It’s been very interesting to interact with Steve Holmes on the question of men and women as conference speakers. Steve posted about Project 3:28 on his blog, to which I offered some comment, and Steve offered a response to my observations which I reposted here. I offer here some reflections and questions which come out of this discussion.
My first question is: where do we find our unity as Christian sisters and brothers? Steve opens his response with some warm comments which I appreciated:
Before I start, I should say that I respect Ian greatly, that we agree on most subjects … and have made common cause together before now… Ian has been a committed and effective campaigner for female leadership in the church, and has done much good as such, for which I honour him. If we disagree, it is en famille.
But the comment provoked me to ask whether we shouldn’t be able to say that to any Christian, even if we profoundly disagree on a particular subject. I am aware that the question of unity and separation is complex, and will be tested particularly on the upcoming debates on sexuality in the C of E. Yet in the fragmenting world of social media, it seems to me we are in serious danger of returning to the world of the Corinthian church: ‘I follow Brian’; ‘I follow Rob’; ‘I follow Steve.’ Was my previous post, however clumsy, so bad to warrant the term ‘Disgusting’ from one commentator on Facebook? Should we ever be using such language of sisters and brothers in Christ?
Secondly, can we take seriously the cause of patriarchy and discrimination whatever our view on women’s ordination? As Kate Kirkpatrick demonstrates, media portrayal of women is systematically prejudiced—something that has no connection with considered reflection on men’s and women’s roles. In Facebook discussion, Stephen Kuhrt explains some of the things that happen in Christ Church, New Malden, which includes recruiting women as well as men to ‘techy’ roles such as operating the sound desk, once a month having ‘men only’ serving coffee, and ensuring women and men lead services together. (You cannot disagree with anything in a church that has a Fun Committee, surely!).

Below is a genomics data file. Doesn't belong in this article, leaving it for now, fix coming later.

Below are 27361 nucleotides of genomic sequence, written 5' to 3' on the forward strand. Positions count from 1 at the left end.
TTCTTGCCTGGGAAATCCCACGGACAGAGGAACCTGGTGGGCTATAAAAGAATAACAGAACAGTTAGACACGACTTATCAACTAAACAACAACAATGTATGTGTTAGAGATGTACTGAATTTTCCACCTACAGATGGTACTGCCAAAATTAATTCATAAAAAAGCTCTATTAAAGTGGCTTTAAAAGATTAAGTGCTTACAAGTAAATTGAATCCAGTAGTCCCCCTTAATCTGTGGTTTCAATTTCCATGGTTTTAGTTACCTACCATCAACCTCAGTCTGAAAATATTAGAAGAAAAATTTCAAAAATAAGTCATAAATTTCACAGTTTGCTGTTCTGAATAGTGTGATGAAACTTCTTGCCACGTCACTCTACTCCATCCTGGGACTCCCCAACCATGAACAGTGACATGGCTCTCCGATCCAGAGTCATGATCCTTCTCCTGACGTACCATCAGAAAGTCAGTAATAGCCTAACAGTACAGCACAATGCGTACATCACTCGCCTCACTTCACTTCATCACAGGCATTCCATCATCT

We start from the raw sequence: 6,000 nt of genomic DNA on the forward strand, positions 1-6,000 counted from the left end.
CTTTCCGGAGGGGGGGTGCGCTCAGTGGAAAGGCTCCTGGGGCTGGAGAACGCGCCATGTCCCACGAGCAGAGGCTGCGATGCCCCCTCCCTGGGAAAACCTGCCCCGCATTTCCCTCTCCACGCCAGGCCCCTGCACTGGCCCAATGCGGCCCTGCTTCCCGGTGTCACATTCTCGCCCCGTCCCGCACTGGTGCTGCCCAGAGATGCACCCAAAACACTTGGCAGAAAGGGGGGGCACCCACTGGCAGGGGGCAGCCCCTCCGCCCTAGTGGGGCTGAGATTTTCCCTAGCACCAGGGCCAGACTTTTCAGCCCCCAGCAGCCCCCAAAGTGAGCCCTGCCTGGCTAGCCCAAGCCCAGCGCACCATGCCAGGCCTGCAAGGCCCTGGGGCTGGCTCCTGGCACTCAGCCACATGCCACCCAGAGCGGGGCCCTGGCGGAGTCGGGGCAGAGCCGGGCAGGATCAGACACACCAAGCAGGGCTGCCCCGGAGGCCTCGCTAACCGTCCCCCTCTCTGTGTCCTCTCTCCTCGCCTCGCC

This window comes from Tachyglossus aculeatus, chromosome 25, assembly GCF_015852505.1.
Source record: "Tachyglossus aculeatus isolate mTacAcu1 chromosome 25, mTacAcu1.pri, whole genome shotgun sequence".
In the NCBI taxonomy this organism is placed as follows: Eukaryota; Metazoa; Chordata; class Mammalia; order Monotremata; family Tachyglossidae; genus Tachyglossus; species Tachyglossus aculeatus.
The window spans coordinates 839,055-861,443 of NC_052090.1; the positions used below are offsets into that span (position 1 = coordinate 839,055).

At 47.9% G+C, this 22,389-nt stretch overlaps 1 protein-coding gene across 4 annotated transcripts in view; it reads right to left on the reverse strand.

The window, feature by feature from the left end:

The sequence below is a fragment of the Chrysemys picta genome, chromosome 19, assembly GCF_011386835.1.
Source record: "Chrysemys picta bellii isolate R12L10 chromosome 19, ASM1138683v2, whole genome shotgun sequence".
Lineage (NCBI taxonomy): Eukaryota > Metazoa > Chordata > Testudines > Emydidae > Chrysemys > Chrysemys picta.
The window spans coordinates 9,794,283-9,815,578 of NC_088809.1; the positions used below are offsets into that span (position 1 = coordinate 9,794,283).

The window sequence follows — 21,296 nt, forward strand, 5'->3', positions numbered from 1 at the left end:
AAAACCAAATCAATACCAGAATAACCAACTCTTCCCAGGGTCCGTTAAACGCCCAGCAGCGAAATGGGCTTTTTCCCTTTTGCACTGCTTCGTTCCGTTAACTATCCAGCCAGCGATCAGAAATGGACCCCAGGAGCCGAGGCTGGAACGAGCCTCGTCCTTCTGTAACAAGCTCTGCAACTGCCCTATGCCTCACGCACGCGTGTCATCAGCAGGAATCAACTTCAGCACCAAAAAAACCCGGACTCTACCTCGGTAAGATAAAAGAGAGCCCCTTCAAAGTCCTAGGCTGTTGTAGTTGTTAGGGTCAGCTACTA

Most of these things have nothing remotely to do with whether or not women can exercise a teaching authority in the church—so why aren’t we all doing them?
Thirdly, can we recognise that issues which look like a problem for women are in fact a problem for all? A couple of years ago, one of the plenary sessions at the British New Testament Conference was given over to a debate on why there are so few women in biblical studies as a discipline, when theology is a popular choice for women at undergraduate level. One of the issues that emerged was that, in order to get a PhD in the subject and find a job, you actually have to put up with a lot of what Paul would call ‘skubalon’ (Phil 3.8). Rather foolishly, men put up with it; rather sensibly, many women think there must be a better way to live. In many places where women are under-represented, what really needs to change is a system that damages people, often connected with an unhealthy workaholism. The absence of women points to a deeper malaise.
Fourthly, can we make proper space for parenting? In his response to me, Steve argues that speaking and parenting is not a ‘zero-sum game’, that you do not trade one off against another in a binary way. Related to that, he explores the reality of travelling and family life, and suggests that the best leaders are able to do both. My worry with this approach is that it reflects a contemporary cultural trend to reject human finitude. There is a strong narrative that ‘we can have it all’—but that narrative actually penalises those who put a premium on parenting, and privileges those who don’t, whatever the context. If I accept an invitation to speak, it means I have to sacrifice something else. Deciding to do one thing means deciding not to do another. Even though our children are teenagers, I need to plan very carefully when I am away, because if I am not home, someone else has to be.
In this, I profoundly disagree with Steve’s comment about gifting:
The point seems to me straightforwardly transferrable: if God has gifted a woman to teach, and she is being prevented from full exercise of that ministry by family responsibility, there is a gospel duty on the church to find ways to relieve that responsibility so that she may build up the church through the exercise of her gift.
As someone commented, would we say the same about men? And what if both parents in a couple were so gifted? It is not just about gift; it is also about calling. I might have many gifts, but I only have one life, and I need to heed what God is calling me to do with it—and one thing is for sure, it is not to use every one of my gifts! I treasured the comment of Holly on my post: